The growth of FinTech in the Philippines


Over the last few decades, technological advancement has been akin to a rocket launch. A slow and steady accumulation of power at first, followed by a prolonged ratcheting up of momentum toward an ambitious liftoff into orbit. The growth of financial technology (fintech) is a perfect illustration in the Philippines.  The pandemic has hastened the growth of the financial technology (fintech) industry. Cashless payments and banking digitalization have become widespread, and several nations, including the Philippines, have speedily embraced the emerging trend. Despite noticeable advancements and higher capitalization in the financial technology sector, the island nation is still not as progressive as the other Southeast Asian nations. The complete absence of a comprehensive regulatory environment, as well as the industry’s poor financial inclusivity, discourages its progress. Nonetheless, financial technology (fintech) companies are on the rise, and their future is consistently being shaped as reported by the Department of Trade and Industry (DTI).

The Evolution of the Fintech Industry and Its Current Status

With a population of now over 100 million citizens, over half of whom have a mobile phone, the Philippines can be viewed as an ideal location for fintech development. Matter of fact, the Philippines has seen the establishment of numerous startups and fintech new ventures, with several putting the emphasis on payment solutions and innovative finance, with blockchain, cryptocurrencies, and other financial sectors quickly following.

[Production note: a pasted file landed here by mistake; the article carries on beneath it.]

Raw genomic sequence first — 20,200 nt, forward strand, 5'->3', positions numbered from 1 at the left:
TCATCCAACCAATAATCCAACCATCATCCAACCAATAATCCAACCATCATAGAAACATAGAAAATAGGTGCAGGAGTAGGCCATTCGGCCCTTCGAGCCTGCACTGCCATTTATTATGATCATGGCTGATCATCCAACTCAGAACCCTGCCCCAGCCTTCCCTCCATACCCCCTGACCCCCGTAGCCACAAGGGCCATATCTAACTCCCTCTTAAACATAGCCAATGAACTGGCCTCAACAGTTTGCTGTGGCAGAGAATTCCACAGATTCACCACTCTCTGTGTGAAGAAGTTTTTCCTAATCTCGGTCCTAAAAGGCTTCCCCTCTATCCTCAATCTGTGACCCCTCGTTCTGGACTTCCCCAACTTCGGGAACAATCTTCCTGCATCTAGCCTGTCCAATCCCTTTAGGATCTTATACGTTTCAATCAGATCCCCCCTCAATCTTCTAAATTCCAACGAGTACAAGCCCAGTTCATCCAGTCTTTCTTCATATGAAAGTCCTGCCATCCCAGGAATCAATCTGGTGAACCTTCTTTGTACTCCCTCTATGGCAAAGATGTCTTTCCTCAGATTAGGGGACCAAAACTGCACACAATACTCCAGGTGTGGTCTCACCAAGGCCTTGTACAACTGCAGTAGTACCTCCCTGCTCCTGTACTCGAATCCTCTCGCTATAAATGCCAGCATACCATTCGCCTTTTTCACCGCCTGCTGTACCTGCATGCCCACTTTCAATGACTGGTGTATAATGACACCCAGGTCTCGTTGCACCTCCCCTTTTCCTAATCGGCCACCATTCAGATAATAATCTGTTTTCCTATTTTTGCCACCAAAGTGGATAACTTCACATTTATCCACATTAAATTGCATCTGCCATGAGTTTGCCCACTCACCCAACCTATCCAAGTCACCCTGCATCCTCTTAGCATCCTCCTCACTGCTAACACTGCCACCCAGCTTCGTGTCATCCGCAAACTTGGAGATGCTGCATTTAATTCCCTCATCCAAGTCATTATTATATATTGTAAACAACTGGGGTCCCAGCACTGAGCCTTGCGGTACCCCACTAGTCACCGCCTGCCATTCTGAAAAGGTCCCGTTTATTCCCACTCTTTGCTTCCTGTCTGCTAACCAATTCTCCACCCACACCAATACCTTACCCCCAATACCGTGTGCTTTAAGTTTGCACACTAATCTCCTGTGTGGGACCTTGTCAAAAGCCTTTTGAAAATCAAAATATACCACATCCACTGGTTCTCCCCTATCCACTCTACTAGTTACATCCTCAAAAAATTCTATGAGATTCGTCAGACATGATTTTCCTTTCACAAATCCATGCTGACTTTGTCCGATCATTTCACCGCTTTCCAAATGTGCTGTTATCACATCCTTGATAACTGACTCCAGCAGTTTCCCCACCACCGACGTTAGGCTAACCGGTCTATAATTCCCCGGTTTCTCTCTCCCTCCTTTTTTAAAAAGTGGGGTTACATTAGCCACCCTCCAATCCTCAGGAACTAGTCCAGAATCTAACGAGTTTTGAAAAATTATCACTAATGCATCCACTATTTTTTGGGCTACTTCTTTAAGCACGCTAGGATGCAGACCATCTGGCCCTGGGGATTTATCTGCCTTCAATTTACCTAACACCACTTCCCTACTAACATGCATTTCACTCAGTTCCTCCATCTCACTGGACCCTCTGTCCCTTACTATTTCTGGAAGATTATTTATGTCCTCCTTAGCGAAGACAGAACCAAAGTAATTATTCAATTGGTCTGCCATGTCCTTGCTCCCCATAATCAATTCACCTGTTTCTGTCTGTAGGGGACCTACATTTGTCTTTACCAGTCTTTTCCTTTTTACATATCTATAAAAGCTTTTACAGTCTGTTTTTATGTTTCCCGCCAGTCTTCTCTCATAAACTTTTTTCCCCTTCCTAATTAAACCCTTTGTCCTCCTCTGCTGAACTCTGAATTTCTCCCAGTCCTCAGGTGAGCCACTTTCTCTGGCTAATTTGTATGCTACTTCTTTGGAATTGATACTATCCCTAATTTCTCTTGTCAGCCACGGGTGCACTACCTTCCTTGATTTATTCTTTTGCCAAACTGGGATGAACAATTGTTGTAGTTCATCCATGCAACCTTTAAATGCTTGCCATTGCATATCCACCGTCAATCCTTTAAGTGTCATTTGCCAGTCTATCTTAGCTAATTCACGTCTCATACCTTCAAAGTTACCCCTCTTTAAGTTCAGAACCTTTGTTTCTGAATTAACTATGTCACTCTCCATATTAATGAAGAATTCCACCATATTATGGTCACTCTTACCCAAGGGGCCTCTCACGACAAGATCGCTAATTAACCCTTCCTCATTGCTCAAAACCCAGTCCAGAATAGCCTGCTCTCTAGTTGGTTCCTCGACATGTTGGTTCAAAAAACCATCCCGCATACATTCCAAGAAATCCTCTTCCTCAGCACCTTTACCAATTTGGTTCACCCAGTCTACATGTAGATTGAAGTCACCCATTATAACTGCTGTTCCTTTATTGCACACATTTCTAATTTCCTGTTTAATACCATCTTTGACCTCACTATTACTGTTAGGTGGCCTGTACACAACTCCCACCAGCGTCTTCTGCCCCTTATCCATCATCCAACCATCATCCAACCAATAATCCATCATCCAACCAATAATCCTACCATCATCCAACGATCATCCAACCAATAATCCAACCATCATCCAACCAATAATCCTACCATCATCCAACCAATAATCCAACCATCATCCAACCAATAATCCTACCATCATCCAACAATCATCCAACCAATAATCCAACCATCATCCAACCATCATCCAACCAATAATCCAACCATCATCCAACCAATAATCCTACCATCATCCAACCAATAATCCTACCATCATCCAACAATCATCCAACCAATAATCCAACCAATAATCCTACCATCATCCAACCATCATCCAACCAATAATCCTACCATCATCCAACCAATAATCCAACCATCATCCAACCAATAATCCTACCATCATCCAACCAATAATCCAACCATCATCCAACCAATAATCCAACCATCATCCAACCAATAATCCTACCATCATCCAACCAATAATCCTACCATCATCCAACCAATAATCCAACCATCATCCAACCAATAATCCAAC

The government’s reaction to the shifting landscape of fintech has been favorable. In recent times, the Philippine government has implemented policies aimed at increasing financial inclusion while also encouraging innovation and advancement in the financial services industry. The country’s central banking regulator even intends to boost digital payment system adoption by 20% by 2020. The government has also indicated its willingness to work collaboratively with other fintech leading figures by signing a fintech partnership deal with the Monetary Authority of Singapore. Regulatory safeguards were also put in place to assist in addressing concerns regarding laundering money and consumer protection laws.

According to the Department of Trade and Industry (DTI), the Philippines’ financial technology (fintech) industry is thriving, with current growth expected to accelerate in the years ahead. According to the Department of Trade and Industry (DTI), the amount of new businesses entering the country’s fintech sector is increasing at a rate of 16 percent on an annual basis. Because of the Philippines’ massive but young population, expanding middle class, and boosting urban development, the Philippines is one of the most thriving Southeast Asian economies presently. A thriving job market and significant remittances keep the country’s consumer demand strong, which compels economic growth. Commercial activities are growing rapidly, with exceptional results in service industries such as real estate, insurance, business process outsourcing, and finance. Massive economic improvements have increased in recent times, due mainly to the Philippine government’s productive pursuit of financial growth in collaboration with the country’s central bank, the Bangko Sentral ng Pilipinas (BSP). Among the most well-known and oldest financial assets is real estate. Technology-driven innovation has opened up brand-new possibilities within this classical financial asset in recent years, ranging from co-working to co-living to self-storage. Financial technology (fintech), like any other asset category, is critical to capitalizing on emerging trends in the Philippines.